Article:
Sweetest NCAA Memories #15: Bob KnightPosted by rtmsf on March 4th, 2009
RTC asked its legion of correspondents, charlatans, sycophants, toadies and other hangers-on to send us their very favorite March Madness memory, something that had a visceral effect on who they are as a person and college basketball fan today. Not surprisingly, many of the submissions were excellent and if you’re not fired up reading them, then you need to head back over to PerezHilton for the rest of this month. We’ve chosen the sixteen best, and we’ll be counting them down over the next two weeks as we approach the 2009 NCAA Tournament.
Bob Knight: Fountain of Youth (submitted by RTC intern MP)
As a lifelong Tar Heel fan, I have plenty of moments to choose from when thinking about the NCAA tournament. My first basketball memory was watching UNC beat Michigan in 1993. I decided to apply to UNC and UNC alone after their 2005 championship. Yet, my favorite memory from March Madness has almost nothing to do with the Tar Heels, or any actual basketball. Instead, it has to do with a job I worked during the opening rounds of the 2005 tournament in Winston-Salem, NC, and the time I spent in the presence of The General.
Bob Knight’s last taste of March Madness was my first time seeing it in person. I worked behind the scenes, mostly with media in the press room. The day before games began, I was rounding a corner in the tunnel when I saw Coach Knight heading for his news conference. I was surprised by how old he looked off the court; he moved so gingerly. Then I was shocked when Knight missed a step on the way to the stage and fell to the ground. I couldn’t believe this was the same man that had thrown a chair onto the court twenty years earlier. This was the man who would eventually crack 900 wins? I took a seat in the back as Knight was helped up. And when he sat down, something changed.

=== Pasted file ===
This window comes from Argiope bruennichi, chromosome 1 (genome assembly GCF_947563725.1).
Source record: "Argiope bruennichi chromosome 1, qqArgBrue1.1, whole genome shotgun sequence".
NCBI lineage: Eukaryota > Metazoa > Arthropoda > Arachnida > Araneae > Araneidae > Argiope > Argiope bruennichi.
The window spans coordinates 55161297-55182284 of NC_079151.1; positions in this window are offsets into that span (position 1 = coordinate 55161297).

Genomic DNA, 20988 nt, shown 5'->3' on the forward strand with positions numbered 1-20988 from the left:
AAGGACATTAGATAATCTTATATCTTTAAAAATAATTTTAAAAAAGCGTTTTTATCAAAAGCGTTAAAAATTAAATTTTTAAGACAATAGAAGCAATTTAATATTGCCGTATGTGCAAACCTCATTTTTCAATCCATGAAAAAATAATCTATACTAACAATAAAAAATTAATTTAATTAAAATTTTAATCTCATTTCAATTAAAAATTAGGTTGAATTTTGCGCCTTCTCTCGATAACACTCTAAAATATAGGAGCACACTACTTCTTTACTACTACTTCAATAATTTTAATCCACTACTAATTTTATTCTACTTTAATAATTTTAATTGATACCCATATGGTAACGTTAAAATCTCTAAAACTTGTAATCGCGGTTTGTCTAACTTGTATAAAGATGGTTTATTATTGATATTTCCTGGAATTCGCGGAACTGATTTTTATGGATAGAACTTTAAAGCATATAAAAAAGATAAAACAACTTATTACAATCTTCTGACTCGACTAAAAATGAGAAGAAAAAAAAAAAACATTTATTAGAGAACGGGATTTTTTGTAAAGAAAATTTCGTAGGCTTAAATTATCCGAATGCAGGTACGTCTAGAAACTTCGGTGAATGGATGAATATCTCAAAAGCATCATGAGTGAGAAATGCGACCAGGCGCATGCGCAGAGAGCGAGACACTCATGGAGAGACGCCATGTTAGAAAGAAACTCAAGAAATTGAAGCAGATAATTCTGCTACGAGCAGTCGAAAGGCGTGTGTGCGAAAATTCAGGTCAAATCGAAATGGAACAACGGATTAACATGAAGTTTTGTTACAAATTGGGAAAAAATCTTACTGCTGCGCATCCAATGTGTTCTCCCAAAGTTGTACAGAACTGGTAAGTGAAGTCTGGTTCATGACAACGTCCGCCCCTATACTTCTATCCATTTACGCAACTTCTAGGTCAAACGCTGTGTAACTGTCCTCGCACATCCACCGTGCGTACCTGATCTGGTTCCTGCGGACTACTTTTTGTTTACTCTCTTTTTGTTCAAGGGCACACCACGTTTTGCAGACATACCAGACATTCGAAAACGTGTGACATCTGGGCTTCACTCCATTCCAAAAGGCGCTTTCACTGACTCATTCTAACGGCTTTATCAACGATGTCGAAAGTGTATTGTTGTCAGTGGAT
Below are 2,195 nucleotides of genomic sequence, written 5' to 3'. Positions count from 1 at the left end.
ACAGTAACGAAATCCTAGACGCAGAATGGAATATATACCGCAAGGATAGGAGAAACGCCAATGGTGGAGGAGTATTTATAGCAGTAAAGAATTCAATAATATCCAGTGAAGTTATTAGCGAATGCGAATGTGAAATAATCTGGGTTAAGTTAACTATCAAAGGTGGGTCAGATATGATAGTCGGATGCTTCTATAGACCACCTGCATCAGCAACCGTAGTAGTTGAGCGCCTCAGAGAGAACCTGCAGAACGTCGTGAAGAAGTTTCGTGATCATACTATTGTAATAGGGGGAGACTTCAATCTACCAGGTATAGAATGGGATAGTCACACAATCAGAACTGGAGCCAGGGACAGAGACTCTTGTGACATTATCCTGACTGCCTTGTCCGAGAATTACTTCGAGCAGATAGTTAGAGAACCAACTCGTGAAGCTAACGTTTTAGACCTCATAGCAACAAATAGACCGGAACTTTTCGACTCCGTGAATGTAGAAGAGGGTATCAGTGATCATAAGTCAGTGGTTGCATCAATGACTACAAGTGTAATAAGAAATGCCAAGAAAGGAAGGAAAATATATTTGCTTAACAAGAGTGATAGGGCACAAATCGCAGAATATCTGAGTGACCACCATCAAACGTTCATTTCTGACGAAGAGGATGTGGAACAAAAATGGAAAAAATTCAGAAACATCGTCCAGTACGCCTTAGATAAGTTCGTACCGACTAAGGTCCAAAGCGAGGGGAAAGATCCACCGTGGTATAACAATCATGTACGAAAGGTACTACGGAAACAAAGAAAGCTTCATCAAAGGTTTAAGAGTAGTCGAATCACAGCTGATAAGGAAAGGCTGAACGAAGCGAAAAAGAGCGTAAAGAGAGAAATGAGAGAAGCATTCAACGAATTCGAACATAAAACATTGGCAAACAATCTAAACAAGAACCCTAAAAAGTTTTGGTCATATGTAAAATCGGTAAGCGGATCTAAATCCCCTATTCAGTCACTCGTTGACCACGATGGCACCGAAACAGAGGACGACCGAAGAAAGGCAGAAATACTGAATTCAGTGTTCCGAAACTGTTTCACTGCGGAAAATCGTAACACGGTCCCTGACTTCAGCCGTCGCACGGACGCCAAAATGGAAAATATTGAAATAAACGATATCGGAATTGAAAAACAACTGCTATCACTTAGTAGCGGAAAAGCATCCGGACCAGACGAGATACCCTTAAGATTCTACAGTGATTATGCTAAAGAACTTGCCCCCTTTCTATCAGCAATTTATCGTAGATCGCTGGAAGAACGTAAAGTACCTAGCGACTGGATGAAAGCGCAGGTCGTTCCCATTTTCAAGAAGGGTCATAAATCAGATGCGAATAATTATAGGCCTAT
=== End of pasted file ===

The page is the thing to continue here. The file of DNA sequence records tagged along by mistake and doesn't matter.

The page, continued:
Knight was suddenly in complete command again, somehow looking younger beneath the lights. He cracked jokes with sports writers about Albert Pujols. He asked a local sports writer if there was a law in the South against yankees walking the streets after dark. Best of all, Knight recounted a conversation he had with Dean Smith ten years earlier, in which he told Coach Smith, “You have to get that wins record, Dean, because Adolph Rupp was a son of a bitch, and you aren’t.” This was the man I knew of. The transformation Coach Knight underwent when cameras rolled that day is indicative of the power I believe March Madness holds on those of us who love it: it is an event that, for a few weeks each spring, makes us young again. For however long my school is still alive in March and into April, I feel like I am once more five years old. That is how powerful this thing is to me. I’m sure Bob Knight feels the same way.